Wednesday, July 22, 2015

The Cosby Saga

Bill Cosby is still in the news, which is actually rather surprising. Have you seen one of his recent appearances? I watched one online, and was wondering two things the whole time. Why are clubs paying him to come to their venues and do this? And why are people coming to the clubs and paying money to watch him do it? I was amazed to find out that he is merely 78 years old. He looks and sounds 90 or older, and is about as funny as a bad case of diarrhea.

In the recently-released deposition he admits to buying drugs which he intended for use prior to having sex with various women. His opponents claim that to be an admission that he was “drugging girls and raping them.” His supporters say that many celebrities were using those drugs during consensual sex in those days, and so he admitted nothing.

I’m tend to side with the women who claim he raped them, but one thing I know for sure is that he admitted to repeatedly and callously cheating on his wife of (now) more than fifty years, and that puts him in a class with Tiger Woods; a person whose failure to make the cut in major tournaments I consider to be a cause for celebration. Actually, he’s worse than Tiger, because Tiger didn’t go around lecturing us on how to be a good father and family man while he was cheating on his wife.

Saturday, July 18, 2015

Oh Really?

The headline reads "How To Fry Eggs,"  which I would have thought was an absurd topic before I met my wife, but we won't get into that. I normally don't read things that are on the order of "How To Pee Standing Up"  (I already know not to face into the wind), but for some reason decided to see what the Food Network felt constituted teaching me how to fry eggs.

The first step in frying eggs, according to the Food Network, is to "start with a hot nonstick skillet on medium heat."  I don't know what the second step is because, given that the first involves a thermodynamic impossibility, I don't much care what they consider to be the subsequent steps.

Thursday, July 16, 2015

Things That Mystify Me

Greece is in debt to the tune of $335 billion, a debt with terms which it cannot meet, and Europe's solution is to increase that debt by almost a third, lending Greece an additional $95 billion on even worse terms.

The Greek government calls for a public vote on the offer, which turns out to be not only no but "oh hell no,"  so the Greek government then continues negotiating and accepts an even worse deal without a public vote.

Wednesday, July 15, 2015

Exciting Stuff

Pluto: wow
I have an idea of what it takes to hit a small target at long range. At one time I could hit a beer can three out of ten times with a rifle at 1000 yards. You can’t even see a beer can at 1000 yards? Yes, I was using a scope.

But to fling a vehicle to within a few miles of a target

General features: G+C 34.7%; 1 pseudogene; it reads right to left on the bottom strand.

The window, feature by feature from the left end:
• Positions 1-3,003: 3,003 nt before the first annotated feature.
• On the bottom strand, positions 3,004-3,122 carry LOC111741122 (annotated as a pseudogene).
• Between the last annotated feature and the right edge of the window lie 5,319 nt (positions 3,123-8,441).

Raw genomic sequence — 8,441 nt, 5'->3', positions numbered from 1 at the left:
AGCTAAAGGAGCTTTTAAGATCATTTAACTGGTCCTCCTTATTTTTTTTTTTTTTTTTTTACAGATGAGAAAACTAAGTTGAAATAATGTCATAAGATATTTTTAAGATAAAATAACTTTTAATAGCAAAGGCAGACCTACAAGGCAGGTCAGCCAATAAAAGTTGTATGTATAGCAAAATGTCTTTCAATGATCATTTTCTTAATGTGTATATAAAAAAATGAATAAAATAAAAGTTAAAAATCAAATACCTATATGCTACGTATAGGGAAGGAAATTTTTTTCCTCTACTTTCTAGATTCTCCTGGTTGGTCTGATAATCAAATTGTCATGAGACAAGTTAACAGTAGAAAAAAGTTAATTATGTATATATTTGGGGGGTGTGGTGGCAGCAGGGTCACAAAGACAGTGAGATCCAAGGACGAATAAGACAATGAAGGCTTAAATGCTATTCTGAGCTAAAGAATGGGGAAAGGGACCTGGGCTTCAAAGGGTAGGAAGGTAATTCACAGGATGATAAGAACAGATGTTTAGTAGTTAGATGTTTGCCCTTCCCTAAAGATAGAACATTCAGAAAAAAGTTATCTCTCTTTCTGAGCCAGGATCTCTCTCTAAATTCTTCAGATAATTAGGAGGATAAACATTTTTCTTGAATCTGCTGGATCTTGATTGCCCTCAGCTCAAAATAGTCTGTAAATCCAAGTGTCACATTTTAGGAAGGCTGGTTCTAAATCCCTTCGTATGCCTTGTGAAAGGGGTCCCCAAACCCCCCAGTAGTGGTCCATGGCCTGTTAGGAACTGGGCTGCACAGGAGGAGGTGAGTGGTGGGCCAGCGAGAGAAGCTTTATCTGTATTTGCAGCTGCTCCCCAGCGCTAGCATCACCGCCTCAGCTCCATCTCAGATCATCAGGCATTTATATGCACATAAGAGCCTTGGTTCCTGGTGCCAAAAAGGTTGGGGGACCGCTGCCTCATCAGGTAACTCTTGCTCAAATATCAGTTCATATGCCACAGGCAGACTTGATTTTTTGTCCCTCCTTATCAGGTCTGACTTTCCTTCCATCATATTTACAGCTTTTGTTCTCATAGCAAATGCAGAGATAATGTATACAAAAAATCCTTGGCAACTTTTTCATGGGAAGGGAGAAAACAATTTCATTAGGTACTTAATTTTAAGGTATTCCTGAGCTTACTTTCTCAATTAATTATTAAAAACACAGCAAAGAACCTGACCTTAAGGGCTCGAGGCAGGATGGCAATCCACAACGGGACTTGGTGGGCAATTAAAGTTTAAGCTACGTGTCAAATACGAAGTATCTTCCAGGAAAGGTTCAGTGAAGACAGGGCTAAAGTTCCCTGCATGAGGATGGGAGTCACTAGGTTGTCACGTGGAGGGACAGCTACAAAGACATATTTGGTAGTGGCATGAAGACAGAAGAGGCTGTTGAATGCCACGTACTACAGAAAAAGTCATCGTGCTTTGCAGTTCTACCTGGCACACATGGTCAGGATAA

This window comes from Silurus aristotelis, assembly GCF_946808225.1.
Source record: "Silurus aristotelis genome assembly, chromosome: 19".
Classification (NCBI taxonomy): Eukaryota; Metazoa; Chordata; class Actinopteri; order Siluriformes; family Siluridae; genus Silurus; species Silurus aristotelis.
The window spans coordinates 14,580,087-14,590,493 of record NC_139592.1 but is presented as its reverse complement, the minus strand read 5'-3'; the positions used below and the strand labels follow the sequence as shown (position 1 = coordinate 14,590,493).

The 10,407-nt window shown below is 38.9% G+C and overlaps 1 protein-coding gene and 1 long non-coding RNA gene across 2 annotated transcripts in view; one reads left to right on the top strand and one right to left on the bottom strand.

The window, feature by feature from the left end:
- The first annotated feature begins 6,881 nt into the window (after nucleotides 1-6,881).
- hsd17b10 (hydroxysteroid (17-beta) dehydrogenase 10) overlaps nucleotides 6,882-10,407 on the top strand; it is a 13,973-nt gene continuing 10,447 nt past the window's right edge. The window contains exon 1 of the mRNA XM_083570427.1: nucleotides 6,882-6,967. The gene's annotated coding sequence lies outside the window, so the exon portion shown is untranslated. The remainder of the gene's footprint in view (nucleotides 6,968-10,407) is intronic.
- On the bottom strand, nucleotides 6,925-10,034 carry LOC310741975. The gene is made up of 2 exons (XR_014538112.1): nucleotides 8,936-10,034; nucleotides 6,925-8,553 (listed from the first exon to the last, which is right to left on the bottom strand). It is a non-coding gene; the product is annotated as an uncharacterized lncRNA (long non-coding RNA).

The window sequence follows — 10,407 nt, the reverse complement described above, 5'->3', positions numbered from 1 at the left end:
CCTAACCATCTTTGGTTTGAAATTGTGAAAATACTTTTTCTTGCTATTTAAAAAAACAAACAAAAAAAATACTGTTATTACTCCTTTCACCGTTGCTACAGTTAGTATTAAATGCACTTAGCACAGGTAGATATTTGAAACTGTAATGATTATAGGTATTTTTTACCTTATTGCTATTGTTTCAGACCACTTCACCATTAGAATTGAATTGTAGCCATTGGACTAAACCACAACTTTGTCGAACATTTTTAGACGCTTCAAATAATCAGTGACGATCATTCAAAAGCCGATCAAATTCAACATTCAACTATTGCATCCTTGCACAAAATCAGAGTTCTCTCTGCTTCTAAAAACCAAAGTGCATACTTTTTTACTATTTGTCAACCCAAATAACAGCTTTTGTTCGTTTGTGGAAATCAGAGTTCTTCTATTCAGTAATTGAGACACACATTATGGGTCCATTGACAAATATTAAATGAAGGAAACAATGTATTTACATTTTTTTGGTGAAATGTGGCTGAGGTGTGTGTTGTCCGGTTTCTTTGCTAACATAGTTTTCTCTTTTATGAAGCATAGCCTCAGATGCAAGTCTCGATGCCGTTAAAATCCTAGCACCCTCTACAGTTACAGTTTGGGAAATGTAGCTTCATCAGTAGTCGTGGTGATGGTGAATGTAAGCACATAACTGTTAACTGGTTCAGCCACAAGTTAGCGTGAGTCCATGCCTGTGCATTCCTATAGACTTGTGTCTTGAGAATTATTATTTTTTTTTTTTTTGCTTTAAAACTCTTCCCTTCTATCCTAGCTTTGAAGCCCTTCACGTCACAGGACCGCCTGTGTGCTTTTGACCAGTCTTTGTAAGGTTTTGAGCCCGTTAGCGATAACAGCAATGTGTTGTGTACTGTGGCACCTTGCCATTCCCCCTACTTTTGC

2.66 billion miles away on a journey lasting nine and a half years taking a route that used the deflection of two planets And now we have pictures of that target, pictures as detailed as those of our own moon.

This is an object that is so far away from the Sun that since it was discovered 85 years ago it has not yet completed a single orbit. Not only did the discoverer not see Pluto complete its first observed orbit, it will be twelve generations before his descendants do.

And now we have these pictures. Wow.

Tuesday, July 14, 2015

Inane Question of the Year

Sebastien Bourdais won the Indycar race in Milwaukee last Sunday in a manner that dwarfs the description of “convincing.”  He was in a different zip code most of the day and, at one point, had the entire field a lap down such that he was able to make his final pit stop for tires and fuel by himself without losing the lead.

After the race an NBCSN person asked him, “Did you have a first place car?”  He looked at her and paused, sort of like he was trying to figure out if there was some hidden meaning in the question; perhaps hoping that there was. English, after all, is not his first language. He seemed, finally, to decide that she had actually asked precisely the question that it appeared that she had asked, and answered, “Apparently I did.”

Yes, dear, he did. He won. Next question.

Sunday, July 12, 2015

"It is a very good life."

One of the contestants on a back episode of Chopped was asked by the judges to tell them about herself. She had only recently come to this country from Bankok, where her family still lives. She was a young person and her English was charmingly broken. "I realize how lucky I am to be in this country,"  she said. "I am working very hard and having fun. It is a very good life."  I was quite happy to see her win the competition.

I wonder how many of her generation who are native to this country would include in their definition of "a very good life"  the fact that they are "working very hard." Some would, certainly, but...

Saturday, July 11, 2015

Small Change

I’m not going to argue the cause of the War Between the States, and will accept for the purpose of this discussion that it was fought by southern racists for the sole purpose of preserving slavery. The Confederate battle flag, then, is an offensive symbol of a war fought 150 years ago to preserve slavery, and must not be displayed. But, eradicating that flag is insufficient. We also must rename schools which bear the name of persons who were on the wrong side. Military installations named after generals who fought for the losing army must be renamed. All traces of the losing side of that war must be erased from today’s society.

We used to call things like that “stepping over a dollar to pick up a dime.”

We are not discussing the rate of imprisonment of black men which is happening as we speak. We are not discussing the current rate of unemployment in the black population. We are not discussing the phenomenon of being arrested for “driving while black.”  We are not discussing, in any form, racism as it exists in our society today. It does exist, & is getting worse instead of better.